Gathering Supplies & Assigning Roles
To encourage a smooth running classroom, I ask students to decide who is a 1, 2, or 3 in their groups of three students (without talking). In no time, each student has a number in the air. I'll then ask the "threes" to get certain supplies, "ones" to grab their computers, and "twos" to hand out papers (or whatever is needed for the lesson). This management strategy has proven to be effective when cleaning up and returning supplies as well!
Partners & Computers
During today's lesson, students will be working in teams of two students (elbow partners). Each team of students will have one laptop computer to share. While we have enough computers for all students, I have found that partners are more successful collaborators when they are sharing one device.
For the Sun and Earth's Patterns Unit, students are creating an envelope book to help organize new information and to support an inquiry approach during the learning process. Prior to the unit, I used a plastic comb binding machine (pictured below) to create envelope books using 10 envelopes for each student's book: Envelope Books. During today's lesson, students will be working with the second envelope in their books.
For each envelope, students are provided with up to 3 vocabulary cards: Vocabulary Cards (I copied these onto green card stock paper & cut each page into 10 cards: Vocabulary Cards). For easy distribution, I placed these cards into ziplock baggies so that each group of students could easily take cards out as needed: Vocabulary Cards in Bags. As an opening to the lesson, I write the following vocabulary words on the board:
Students work together with their partners to discover the meaning of each word, using their computers and/or dictionaries as resources. As students are ready, they share definitions out loud with the rest of the class. We discuss student findings and then I construct a student-friendly definition (using student input) for all students to record on their cards. This process is important for two reasons: (1) sometimes students record definitions that are difficult to understand due to complex language and (2) this also allows students to see how important it is to use multiple sources when conducting research.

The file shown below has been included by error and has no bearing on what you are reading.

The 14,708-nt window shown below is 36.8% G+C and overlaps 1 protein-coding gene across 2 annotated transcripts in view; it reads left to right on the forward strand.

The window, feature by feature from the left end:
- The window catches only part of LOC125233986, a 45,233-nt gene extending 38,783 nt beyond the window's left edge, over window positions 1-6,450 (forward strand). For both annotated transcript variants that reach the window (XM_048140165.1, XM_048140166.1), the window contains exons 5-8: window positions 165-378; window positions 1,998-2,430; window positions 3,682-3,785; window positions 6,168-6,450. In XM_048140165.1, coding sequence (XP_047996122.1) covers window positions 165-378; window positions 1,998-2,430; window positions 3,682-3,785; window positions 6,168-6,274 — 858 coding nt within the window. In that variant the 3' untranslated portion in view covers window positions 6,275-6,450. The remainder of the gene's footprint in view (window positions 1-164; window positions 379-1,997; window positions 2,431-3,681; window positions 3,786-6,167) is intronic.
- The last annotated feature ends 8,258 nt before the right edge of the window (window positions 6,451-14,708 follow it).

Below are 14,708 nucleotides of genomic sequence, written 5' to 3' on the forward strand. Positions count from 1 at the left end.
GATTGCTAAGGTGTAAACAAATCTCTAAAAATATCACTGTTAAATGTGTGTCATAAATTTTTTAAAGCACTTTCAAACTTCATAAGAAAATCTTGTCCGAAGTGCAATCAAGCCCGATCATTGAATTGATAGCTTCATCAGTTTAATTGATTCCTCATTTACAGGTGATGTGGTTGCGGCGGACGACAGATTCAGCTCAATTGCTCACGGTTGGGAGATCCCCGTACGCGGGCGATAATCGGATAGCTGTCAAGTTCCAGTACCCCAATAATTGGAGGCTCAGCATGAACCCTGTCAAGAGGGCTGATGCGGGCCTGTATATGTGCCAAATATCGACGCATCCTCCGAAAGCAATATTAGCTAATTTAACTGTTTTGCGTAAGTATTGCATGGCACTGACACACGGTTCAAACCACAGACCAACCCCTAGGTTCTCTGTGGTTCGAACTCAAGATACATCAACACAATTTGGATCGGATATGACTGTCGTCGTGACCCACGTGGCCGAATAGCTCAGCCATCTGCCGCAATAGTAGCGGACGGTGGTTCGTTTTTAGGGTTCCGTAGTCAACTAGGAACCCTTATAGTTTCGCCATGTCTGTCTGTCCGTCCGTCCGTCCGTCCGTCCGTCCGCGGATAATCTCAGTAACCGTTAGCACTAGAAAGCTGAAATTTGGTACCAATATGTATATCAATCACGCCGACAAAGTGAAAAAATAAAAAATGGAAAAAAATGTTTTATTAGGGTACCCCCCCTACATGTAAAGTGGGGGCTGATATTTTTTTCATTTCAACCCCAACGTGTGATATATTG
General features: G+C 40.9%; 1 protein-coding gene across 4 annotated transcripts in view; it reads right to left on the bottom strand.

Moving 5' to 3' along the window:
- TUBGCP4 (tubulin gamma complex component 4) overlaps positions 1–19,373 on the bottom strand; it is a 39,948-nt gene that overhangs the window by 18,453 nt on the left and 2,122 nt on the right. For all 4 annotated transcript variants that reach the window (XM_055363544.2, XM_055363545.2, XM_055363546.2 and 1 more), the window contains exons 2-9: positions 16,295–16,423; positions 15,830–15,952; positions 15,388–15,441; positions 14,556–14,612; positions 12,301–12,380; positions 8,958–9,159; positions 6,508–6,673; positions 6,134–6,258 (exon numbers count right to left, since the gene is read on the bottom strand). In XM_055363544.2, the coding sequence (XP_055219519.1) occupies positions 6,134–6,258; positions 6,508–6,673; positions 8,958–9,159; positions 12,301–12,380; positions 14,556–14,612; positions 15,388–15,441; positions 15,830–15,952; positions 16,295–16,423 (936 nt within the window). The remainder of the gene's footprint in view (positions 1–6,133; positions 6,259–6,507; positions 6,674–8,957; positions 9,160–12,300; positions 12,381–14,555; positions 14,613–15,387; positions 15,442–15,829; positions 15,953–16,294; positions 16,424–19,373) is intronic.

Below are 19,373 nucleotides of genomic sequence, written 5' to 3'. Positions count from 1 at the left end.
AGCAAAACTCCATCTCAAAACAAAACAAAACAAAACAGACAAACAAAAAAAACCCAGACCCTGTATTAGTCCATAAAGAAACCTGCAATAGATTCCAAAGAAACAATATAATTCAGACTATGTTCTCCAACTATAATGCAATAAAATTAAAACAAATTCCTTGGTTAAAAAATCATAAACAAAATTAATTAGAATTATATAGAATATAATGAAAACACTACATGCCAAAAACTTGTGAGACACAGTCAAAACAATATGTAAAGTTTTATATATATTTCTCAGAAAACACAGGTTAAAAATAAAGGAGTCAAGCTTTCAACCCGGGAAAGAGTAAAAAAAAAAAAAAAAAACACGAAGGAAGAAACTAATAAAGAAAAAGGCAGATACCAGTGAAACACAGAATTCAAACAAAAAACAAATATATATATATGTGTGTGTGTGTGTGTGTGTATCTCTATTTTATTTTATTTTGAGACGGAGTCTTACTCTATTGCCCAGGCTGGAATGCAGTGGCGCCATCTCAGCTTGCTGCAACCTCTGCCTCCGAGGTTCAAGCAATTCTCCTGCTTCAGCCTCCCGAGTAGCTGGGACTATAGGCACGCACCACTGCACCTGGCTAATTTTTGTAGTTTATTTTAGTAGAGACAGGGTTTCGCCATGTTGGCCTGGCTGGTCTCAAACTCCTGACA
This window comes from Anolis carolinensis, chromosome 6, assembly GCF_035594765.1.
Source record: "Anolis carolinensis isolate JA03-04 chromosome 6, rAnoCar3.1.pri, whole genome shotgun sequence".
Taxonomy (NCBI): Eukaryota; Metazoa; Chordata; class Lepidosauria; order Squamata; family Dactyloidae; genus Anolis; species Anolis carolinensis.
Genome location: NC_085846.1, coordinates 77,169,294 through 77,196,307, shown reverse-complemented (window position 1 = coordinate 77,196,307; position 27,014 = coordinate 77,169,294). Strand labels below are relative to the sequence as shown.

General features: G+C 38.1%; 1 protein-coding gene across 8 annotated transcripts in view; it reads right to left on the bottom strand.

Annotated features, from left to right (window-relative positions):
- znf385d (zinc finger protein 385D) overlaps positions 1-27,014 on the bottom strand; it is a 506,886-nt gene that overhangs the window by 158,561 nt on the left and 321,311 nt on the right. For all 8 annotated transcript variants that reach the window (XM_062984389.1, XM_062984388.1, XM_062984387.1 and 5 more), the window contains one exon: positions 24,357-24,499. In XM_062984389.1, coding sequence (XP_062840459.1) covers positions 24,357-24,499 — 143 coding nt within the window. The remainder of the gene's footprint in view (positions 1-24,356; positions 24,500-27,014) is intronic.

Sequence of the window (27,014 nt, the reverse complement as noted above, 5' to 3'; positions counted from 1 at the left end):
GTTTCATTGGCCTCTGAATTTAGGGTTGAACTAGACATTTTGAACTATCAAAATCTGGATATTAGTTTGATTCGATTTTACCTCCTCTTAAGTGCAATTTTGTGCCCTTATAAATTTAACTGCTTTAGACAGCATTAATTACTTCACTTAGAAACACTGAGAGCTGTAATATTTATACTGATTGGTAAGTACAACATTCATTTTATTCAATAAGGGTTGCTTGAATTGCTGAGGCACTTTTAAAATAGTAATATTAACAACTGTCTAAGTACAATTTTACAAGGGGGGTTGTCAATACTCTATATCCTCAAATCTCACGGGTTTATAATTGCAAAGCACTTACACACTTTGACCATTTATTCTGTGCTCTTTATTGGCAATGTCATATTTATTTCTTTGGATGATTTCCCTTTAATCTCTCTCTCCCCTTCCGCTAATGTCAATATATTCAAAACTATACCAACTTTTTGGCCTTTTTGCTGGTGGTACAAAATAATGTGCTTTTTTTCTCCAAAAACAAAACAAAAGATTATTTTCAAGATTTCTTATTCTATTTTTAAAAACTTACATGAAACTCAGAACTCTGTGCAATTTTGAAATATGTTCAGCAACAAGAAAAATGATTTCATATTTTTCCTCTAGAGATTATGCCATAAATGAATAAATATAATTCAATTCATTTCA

Here's an example of student vocabulary cards: Student Vocabulary Cards.
Developing a Guiding Question
To support an inquiry-based learning model and Science & Engineering Practice 1 (Asking Questions and Defining Problems), I explain: Today, you will be learning about stars. First, let's talk about the questions you have about stars. What guiding question do you think we should research today? Student questions include:
As students share their thinking, I'm hoping that with some teacher guidance, students will reflect upon the vocabulary words and ask, "How are stars similar and how are stars different?" Sure enough, one student shares the question, "How are stars the same?" I explain that this student has brought up the first half of our guiding question, "How are stars similar... and how are stars..." I guide students to say the second half, "and how are stars different?"
Here's a video of this question-development process in action: Students Brainstorming Questions.
Lesson Introduction & Goal
Now that students have helped develop a guiding question, I introduce today's learning goal: I can describe how stars are similar and how stars are different.
I take a moment for students to hypothesize how stars are similar and different. Students share the following comments:
I continue on by passing out an envelope picture to each student: Envelope 2 Pictures. Pictures add an element of excitement to learning and they provide support for students who learn best using visual aids.
On the front cover of the second envelope in student envelope books, I model how to paste the picture and write the investigative question for today's lesson: How are stars similar and how are stars different? Here's an example of a student's envelope: Student Envelope #2.
Fact-Based Argument Cards
For most envelopes, students are provided with a Fact-Based Argument Card: Fact-Based Argument Cards (I copied these onto yellow card stock paper & cut each paper into 3 cards: Argument Cards). As I pass this card out to each student, I explain: At the end of today's lesson, you will each have the opportunity to construct a fact-based argument, explaining how stars are similar and how stars are different. Remember, as scientists, it is important to make sure that your arguments and explanations are based on evidence and research findings!